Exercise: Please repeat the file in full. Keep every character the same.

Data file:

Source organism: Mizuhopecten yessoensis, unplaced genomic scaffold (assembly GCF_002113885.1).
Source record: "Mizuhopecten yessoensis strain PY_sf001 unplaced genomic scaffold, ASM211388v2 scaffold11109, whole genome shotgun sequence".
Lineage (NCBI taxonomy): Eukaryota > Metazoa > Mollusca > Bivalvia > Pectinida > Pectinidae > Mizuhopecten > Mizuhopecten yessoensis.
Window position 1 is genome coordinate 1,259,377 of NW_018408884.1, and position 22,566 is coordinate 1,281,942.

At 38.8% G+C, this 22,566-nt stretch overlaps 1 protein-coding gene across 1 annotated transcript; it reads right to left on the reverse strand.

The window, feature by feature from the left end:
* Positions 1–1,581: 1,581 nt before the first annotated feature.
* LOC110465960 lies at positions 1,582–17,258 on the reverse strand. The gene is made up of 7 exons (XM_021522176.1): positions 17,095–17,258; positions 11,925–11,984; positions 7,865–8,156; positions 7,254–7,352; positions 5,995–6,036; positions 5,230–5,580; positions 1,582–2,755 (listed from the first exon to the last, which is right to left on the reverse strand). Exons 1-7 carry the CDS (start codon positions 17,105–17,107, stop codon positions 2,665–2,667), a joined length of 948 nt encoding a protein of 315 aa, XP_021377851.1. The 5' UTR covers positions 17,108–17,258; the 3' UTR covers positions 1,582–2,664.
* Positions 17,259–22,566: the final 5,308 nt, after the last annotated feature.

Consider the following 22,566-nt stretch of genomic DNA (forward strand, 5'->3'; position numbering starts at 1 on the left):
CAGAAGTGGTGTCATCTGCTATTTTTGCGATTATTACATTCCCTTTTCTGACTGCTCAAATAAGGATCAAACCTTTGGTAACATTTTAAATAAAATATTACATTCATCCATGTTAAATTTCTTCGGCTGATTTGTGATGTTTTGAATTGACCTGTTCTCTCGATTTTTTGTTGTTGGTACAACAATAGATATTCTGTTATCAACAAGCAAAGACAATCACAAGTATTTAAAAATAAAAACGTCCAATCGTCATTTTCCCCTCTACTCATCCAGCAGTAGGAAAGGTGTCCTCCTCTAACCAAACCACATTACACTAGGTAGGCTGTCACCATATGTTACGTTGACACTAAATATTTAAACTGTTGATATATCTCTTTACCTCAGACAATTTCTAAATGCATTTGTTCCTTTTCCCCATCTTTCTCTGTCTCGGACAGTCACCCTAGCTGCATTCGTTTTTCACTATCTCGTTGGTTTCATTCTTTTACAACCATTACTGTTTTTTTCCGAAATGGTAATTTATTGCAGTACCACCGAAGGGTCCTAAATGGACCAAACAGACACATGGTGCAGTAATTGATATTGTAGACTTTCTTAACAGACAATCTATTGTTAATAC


Source organism: Mizuhopecten yessoensis, unplaced genomic scaffold (assembly GCF_002113885.1).
Source record: "Mizuhopecten yessoensis strain PY_sf001 unplaced genomic scaffold, ASM211388v2 scaffold11109, whole genome shotgun sequence".
Lineage (NCBI taxonomy): Eukaryota > Metazoa > Mollusca > Bivalvia > Pectinida > Pectinidae > Mizuhopecten > Mizuhopecten yessoensis.
Window position 1 is genome coordinate 1,259,377 of NW_018408884.1, and position 22,566 is coordinate 1,281,942.

At 38.8% G+C, this 22,566-nt stretch overlaps 1 protein-coding gene across 1 annotated transcript; it reads right to left on the reverse strand.

The window, feature by feature from the left end:
* Positions 1–1,581: 1,581 nt before the first annotated feature.
* LOC110465960 lies at positions 1,582–17,258 on the reverse strand. The gene is made up of 7 exons (XM_021522176.1): positions 17,095–17,258; positions 11,925–11,984; positions 7,865–8,156; positions 7,254–7,352; positions 5,995–6,036; positions 5,230–5,580; positions 1,582–2,755 (listed from the first exon to the last, which is right to left on the reverse strand). Exons 1-7 carry the CDS (start codon positions 17,105–17,107, stop codon positions 2,665–2,667), a joined length of 948 nt encoding a protein of 315 aa, XP_021377851.1. The 5' UTR covers positions 17,108–17,258; the 3' UTR covers positions 1,582–2,664.
* Positions 17,259–22,566: the final 5,308 nt, after the last annotated feature.

Consider the following 22,566-nt stretch of genomic DNA (forward strand, 5'->3'; position numbering starts at 1 on the left):
CAGAAGTGGTGTCATCTGCTATTTTTGCGATTATTACATTCCCTTTTCTGACTGCTCAAATAAGGATCAAACCTTTGGTAACATTTTAAATAAAATATTACATTCATCCATGTTAAATTTCTTCGGCTGATTTGTGATGTTTTGAATTGACCTGTTCTCTCGATTTTTTGTTGTTGGTACAACAATAGATATTCTGTTATCAACAAGCAAAGACAATCACAAGTATTTAAAAATAAAAACGTCCAATCGTCATTTTCCCCTCTACTCATCCAGCAGTAGGAAAGGTGTCCTCCTCTAACCAAACCACATTACACTAGGTAGGCTGTCACCATATGTTACGTTGACACTAAATATTTAAACTGTTGATATATCTCTTTACCTCAGACAATTTCTAAATGCATTTGTTCCTTTTCCCCATCTTTCTCTGTCTCGGACAGTCACCCTAGCTGCATTCGTTTTTCACTATCTCGTTGGTTTCATTCTTTTACAACCATTACTGTTTTTTTCCGAAATGGTAATTTATTGCAGTACCACCGAAGGGTCCTAAATGGACCAAACAGACACATGGTGCAGTAATTGATATTGTAGACTTTCTTAACAGACAATCTATTGTTAATAC